We spent the night in harbor.  My bow picture showed lights and mist blowing by.  Dawn comes after seven o’clock here.  Had a brief breakfast with Frank and Maria, then we all headed forth on Peter Garland’s Fun Charity Tour to places all over the Cape, including Hout Bay (seals), Kirstenbosch Botanical Gardens, Kalk Bay (fishing), fabulous large fish lunch, penguins, Scratch Patch, Cape Point etc. ending at Signal Hill for twilight finger food and champagne.   Back at QE2, I had only ice cream, then decided to call it a day since the local show was on for 9:45, too late for me.

Thursday, 3 April – Cape Town

After my breakfast in  Mauritania, I went to the Lido in search of Valerie to no avail.  I paced here and there through Queens Room as all the disembarking people gathered.  I went to the Victoria and Alfred shopping area on the shuttle bus and came across Valerie twice there, so we said proper good-byes.  I wandered for a couple of hours, then returned to the ship for lunch – at Caronia, the Mauretania being closed!  Virginia came to extract me for a Reading Room visit, but I refused.  Spent time on Boat Deck looking toward Cape Town, then watched containers being off-loaded from “Louis Pasteur” cargo ship and chated with Frank.  Up to 800 are embarking!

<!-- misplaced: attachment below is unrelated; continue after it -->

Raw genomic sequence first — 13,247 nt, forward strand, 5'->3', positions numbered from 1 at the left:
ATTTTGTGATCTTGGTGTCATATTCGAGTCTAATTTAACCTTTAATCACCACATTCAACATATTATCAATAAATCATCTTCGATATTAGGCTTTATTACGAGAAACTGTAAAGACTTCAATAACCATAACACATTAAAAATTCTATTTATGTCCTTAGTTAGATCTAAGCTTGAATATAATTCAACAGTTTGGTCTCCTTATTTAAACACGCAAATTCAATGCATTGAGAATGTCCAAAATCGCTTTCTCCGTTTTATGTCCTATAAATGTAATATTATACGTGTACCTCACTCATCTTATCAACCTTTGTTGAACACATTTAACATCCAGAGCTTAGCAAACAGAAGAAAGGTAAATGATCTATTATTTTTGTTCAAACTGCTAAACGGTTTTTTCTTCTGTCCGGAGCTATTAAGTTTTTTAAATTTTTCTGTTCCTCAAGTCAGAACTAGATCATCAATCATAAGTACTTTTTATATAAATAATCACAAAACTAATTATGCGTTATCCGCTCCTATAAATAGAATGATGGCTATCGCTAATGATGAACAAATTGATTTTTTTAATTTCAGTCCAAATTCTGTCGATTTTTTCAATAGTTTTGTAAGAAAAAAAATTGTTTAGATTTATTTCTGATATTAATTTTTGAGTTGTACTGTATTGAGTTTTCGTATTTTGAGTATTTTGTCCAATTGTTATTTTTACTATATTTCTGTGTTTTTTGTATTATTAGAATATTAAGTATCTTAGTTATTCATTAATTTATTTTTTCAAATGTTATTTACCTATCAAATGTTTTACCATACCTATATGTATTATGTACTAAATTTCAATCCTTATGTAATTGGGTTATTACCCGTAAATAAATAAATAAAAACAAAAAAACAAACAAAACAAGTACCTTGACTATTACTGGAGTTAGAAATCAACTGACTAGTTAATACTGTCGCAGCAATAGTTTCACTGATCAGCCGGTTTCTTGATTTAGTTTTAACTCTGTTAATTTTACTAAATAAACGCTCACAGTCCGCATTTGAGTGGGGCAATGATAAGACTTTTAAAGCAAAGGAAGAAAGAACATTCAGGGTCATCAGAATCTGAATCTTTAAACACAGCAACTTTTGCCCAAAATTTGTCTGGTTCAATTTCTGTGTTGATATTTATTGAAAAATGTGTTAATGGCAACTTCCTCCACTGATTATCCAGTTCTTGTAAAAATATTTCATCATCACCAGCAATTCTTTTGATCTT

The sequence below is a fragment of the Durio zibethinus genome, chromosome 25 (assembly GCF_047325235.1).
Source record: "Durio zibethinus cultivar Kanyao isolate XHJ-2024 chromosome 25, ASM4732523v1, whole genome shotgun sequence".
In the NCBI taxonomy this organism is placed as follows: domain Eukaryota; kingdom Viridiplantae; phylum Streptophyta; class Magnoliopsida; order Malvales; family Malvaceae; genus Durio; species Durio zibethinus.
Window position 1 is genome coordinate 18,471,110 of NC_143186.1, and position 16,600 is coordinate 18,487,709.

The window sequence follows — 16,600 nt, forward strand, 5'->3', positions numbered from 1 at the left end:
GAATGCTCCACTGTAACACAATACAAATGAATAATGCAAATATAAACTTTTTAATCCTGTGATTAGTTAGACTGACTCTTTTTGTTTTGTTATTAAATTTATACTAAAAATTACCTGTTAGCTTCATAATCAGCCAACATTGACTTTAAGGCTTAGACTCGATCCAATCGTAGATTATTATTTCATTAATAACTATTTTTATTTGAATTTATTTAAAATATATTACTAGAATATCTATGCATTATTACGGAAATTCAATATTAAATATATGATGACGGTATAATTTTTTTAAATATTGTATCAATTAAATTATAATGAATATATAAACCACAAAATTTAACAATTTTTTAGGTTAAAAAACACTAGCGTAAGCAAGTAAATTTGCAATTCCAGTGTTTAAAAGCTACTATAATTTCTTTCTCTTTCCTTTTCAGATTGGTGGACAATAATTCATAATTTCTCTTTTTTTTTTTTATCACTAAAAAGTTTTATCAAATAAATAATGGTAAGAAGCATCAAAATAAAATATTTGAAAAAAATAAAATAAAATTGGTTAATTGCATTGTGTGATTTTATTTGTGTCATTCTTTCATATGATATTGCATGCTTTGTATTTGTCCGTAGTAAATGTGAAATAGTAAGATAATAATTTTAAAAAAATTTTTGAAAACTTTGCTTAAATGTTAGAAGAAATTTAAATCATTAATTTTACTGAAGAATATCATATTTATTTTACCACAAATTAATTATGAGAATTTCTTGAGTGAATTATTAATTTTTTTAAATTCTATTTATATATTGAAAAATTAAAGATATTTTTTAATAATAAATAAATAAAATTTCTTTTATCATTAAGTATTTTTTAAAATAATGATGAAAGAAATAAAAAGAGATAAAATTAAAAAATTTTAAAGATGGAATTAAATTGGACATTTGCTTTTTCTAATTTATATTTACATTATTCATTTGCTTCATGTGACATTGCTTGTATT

I was on deck for our departure, and nothing was happening.  We were delayed at first because some new passengers hadn’t completed the required paper work, then after dinner, (at which we have gained Mark and Ida, from South Africa to England respectively), the Captain announced the Southeast wind was too strong to take us out between the jetties safely (55 mph gusts).  Tugs couldn’t handle our weight when blown. 

The show was painful and harsh.  Chatted with Marion Morgan and Stanley before checking the wind and retiring.  We still can’t leave.

Friday, 4 April.